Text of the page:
On March 17, 2008, the Ontario Superior Court of Justice granted the pan-Canadian investors committee for ABCP protection for trusts affected by the restructuring plan under the Companies' Creditors Arrangement ActOn March 20, 2008, the committee made its restructuring plan public. The plan was approved by 96% of ABCP investors on April 25, 2008 and sanctioned by the Ontario Superior Court of Justice on June 5, 2008. 


On June 9, 2008, a group of investors contested the restructuring plan and appealed the Superior Court decision. On August 18, 2008, the Ontario Court of Appeal unanimously upheld the initial judgement, with the three judges approving the plan. On September 3, 2008, a group of investors filed a leave-to-appeal application with the Supreme Court in an effort to prevent the restructuring plan from being ratified in its current form. On September 19, 2008, the Supreme Court of Canada refused to hear the appeal application. On the same date, the pan-Canadian committee launched the final stages of its plan's implementation.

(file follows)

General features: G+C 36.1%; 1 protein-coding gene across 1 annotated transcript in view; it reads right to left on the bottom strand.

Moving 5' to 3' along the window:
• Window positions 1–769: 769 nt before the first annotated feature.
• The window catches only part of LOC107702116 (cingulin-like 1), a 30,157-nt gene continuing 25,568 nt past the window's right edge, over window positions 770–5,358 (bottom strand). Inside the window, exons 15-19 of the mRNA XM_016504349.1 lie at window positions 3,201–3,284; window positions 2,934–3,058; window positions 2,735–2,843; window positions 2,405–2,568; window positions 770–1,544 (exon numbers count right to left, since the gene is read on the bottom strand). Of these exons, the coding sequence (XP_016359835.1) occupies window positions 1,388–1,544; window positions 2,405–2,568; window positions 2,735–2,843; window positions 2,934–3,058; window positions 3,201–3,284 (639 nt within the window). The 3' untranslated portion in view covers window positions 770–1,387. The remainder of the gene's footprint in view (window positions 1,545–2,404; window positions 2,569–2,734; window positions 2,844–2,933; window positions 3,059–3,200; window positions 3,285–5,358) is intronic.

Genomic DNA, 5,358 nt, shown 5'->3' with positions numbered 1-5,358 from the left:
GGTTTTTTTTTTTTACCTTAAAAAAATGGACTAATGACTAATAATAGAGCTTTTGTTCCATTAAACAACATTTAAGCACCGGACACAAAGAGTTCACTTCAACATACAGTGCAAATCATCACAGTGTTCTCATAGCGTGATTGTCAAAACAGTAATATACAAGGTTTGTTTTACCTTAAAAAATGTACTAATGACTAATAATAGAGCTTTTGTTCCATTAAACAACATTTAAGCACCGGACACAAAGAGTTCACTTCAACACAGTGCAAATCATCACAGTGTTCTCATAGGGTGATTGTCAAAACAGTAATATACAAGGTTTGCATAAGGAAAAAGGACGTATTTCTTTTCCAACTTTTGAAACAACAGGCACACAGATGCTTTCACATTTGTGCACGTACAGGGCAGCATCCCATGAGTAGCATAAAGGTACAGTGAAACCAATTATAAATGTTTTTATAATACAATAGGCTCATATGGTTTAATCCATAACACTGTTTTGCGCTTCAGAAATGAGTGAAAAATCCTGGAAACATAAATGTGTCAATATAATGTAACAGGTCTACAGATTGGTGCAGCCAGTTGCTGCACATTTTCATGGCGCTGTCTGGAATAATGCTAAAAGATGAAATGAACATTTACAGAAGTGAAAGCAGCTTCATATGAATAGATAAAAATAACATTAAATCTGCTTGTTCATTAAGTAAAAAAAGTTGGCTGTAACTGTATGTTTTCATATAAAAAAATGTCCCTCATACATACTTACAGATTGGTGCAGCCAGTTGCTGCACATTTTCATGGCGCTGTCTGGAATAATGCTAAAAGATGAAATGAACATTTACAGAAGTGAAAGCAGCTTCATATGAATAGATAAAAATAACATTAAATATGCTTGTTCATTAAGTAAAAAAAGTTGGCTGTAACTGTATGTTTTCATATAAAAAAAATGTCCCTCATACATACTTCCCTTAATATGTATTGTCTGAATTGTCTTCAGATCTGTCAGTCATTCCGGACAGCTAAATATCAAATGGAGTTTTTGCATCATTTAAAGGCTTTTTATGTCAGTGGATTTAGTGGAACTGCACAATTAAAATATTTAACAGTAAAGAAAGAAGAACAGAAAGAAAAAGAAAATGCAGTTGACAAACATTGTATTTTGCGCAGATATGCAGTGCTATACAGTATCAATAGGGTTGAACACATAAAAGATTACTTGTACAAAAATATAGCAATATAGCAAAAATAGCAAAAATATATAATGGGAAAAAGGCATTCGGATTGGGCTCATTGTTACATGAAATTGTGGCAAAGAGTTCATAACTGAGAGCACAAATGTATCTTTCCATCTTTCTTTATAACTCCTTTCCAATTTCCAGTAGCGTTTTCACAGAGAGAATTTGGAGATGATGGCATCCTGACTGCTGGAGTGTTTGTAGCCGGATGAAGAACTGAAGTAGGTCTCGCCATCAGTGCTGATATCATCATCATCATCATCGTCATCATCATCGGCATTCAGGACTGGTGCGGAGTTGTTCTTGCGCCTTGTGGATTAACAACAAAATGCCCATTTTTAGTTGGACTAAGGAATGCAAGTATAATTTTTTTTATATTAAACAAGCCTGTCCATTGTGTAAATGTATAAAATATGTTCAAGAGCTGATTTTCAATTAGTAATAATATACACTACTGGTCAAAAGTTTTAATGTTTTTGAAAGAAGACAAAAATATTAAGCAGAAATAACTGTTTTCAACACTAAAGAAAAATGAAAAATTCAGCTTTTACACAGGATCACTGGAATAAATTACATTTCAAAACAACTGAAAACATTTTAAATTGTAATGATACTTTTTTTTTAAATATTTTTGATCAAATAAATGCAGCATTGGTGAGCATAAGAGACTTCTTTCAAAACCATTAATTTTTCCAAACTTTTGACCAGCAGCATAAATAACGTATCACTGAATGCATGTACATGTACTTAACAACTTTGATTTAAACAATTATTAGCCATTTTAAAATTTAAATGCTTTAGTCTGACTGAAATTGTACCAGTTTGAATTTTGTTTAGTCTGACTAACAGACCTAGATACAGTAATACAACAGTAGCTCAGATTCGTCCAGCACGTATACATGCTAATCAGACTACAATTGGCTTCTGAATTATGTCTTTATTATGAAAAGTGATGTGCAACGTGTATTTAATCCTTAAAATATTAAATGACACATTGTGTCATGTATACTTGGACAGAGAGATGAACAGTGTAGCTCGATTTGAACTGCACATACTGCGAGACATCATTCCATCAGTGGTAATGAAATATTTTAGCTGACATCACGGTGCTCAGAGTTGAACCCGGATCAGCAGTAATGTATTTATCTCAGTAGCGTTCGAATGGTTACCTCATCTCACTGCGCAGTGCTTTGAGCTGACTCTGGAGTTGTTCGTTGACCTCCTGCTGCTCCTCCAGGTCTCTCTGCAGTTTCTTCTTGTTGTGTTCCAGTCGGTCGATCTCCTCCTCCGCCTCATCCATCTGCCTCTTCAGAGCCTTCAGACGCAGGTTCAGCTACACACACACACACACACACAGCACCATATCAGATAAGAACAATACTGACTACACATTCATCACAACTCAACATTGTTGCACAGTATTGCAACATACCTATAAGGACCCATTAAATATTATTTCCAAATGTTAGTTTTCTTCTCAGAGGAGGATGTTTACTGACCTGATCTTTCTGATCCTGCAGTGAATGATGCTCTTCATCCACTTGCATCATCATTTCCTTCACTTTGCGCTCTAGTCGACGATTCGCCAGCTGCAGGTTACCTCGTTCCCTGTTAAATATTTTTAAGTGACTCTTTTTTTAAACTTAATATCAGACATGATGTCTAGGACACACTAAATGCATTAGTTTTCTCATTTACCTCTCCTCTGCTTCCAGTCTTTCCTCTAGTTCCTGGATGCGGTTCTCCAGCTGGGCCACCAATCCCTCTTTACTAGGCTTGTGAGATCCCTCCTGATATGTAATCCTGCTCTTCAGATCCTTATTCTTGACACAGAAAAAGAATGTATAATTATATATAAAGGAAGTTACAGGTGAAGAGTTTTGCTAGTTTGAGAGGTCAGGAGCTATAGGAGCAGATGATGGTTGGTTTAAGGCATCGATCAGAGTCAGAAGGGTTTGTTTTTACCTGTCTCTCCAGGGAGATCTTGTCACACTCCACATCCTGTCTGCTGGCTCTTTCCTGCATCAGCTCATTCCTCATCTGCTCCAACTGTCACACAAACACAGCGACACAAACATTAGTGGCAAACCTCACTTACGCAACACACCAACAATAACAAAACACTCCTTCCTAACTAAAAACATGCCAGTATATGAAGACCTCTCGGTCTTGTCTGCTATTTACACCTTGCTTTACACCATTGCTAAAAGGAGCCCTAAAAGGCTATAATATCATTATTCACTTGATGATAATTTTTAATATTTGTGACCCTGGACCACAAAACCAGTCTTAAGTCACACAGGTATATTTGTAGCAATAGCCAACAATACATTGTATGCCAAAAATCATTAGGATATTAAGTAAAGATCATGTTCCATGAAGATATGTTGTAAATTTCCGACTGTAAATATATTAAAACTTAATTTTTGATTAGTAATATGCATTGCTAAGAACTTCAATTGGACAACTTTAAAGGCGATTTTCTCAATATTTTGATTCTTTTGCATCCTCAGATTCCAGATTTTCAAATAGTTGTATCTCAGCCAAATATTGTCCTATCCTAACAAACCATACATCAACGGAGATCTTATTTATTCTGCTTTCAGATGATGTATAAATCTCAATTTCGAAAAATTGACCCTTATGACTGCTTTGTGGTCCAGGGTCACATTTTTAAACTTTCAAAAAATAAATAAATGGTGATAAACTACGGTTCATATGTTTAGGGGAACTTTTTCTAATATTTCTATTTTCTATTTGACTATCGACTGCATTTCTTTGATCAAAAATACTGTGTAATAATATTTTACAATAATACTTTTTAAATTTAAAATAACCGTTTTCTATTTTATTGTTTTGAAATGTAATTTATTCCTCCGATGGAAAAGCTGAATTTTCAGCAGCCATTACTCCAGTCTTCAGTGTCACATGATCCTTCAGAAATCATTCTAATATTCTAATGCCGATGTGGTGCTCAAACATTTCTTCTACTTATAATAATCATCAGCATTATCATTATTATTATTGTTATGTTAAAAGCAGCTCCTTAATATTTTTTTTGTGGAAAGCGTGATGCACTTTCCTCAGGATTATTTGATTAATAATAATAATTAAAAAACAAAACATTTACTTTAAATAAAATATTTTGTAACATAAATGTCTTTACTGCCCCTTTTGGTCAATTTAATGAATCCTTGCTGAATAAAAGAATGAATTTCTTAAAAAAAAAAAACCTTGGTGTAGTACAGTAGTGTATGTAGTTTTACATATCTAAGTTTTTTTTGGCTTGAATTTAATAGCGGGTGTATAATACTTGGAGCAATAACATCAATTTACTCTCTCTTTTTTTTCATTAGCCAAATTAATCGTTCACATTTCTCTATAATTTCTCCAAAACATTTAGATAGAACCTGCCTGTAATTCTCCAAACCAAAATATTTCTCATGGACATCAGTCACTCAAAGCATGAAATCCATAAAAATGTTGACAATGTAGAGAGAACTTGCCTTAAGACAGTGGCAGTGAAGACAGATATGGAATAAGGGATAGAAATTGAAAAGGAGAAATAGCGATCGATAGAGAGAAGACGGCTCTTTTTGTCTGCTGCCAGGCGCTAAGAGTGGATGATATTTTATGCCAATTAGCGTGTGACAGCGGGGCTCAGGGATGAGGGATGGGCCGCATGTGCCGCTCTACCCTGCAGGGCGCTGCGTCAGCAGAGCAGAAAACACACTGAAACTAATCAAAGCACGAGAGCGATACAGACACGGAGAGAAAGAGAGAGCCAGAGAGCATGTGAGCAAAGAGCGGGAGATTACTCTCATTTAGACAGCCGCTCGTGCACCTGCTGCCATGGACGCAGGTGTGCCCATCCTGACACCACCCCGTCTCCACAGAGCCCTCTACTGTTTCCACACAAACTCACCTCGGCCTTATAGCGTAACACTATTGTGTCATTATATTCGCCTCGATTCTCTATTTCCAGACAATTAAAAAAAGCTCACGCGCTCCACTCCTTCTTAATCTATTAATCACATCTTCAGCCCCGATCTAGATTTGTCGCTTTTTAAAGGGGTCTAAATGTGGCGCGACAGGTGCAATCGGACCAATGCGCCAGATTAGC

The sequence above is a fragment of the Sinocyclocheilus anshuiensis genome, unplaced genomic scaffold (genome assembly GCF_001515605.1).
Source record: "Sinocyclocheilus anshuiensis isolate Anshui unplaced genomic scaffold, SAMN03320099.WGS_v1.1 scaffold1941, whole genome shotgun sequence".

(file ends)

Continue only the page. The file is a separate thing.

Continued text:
12.    Asset-backed commercial paper (ABCP) (cont'd)


The main objectives of the restructuring proposal are to replace ABCP with new securities that have maturities similar to those of the underlying debt and financial assets, consolidate certain ABCP series that are backed in whole or in part by synthetic assets, mitigate the margin call obligations of existing conduits, set up margin call facilities and support the liquidity needs of ABCP holders as necessary.